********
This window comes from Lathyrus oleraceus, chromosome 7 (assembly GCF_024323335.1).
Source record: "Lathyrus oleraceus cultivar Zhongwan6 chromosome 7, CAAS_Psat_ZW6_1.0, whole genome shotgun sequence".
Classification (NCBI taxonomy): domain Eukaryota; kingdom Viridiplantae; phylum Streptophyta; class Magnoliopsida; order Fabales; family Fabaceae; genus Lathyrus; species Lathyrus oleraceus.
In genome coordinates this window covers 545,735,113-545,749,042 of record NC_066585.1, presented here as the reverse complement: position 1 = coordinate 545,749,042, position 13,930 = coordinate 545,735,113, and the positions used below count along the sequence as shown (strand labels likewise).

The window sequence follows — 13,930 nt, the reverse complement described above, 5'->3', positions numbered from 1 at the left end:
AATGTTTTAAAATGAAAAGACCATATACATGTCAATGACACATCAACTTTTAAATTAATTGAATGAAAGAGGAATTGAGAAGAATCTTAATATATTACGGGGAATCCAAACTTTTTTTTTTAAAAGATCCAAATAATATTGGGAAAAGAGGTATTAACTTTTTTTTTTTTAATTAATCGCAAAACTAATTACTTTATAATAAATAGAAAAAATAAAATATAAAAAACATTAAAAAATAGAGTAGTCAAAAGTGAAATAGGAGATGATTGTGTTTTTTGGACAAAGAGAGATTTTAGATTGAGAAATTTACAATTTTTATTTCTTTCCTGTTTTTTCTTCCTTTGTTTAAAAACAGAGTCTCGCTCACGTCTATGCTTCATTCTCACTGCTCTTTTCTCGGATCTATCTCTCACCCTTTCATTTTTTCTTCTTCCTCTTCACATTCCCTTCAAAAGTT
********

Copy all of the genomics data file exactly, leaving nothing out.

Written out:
This window comes from Lathyrus oleraceus, chromosome 7 (assembly GCF_024323335.1).
Source record: "Lathyrus oleraceus cultivar Zhongwan6 chromosome 7, CAAS_Psat_ZW6_1.0, whole genome shotgun sequence".
Classification (NCBI taxonomy): domain Eukaryota; kingdom Viridiplantae; phylum Streptophyta; class Magnoliopsida; order Fabales; family Fabaceae; genus Lathyrus; species Lathyrus oleraceus.
In genome coordinates this window covers 545,735,113-545,749,042 of record NC_066585.1, presented here as the reverse complement: position 1 = coordinate 545,749,042, position 13,930 = coordinate 545,735,113, and the positions used below count along the sequence as shown (strand labels likewise).

The window sequence follows — 13,930 nt, the reverse complement described above, 5'->3', positions numbered from 1 at the left end:
AATGTTTTAAAATGAAAAGACCATATACATGTCAATGACACATCAACTTTTAAATTAATTGAATGAAAGAGGAATTGAGAAGAATCTTAATATATTACGGGGAATCCAAACTTTTTTTTTTAAAAGATCCAAATAATATTGGGAAAAGAGGTATTAACTTTTTTTTTTTTAATTAATCGCAAAACTAATTACTTTATAATAAATAGAAAAAATAAAATATAAAAAACATTAAAAAATAGAGTAGTCAAAAGTGAAATAGGAGATGATTGTGTTTTTTGGACAAAGAGAGATTTTAGATTGAGAAATTTACAATTTTTATTTCTTTCCTGTTTTTTCTTCCTTTGTTTAAAAACAGAGTCTCGCTCACGTCTATGCTTCATTCTCACTGCTCTTTTCTCGGATCTATCTCTCACCCTTTCATTTTTTCTTCTTCCTCTTCACATTCCCTTCAAAAGTT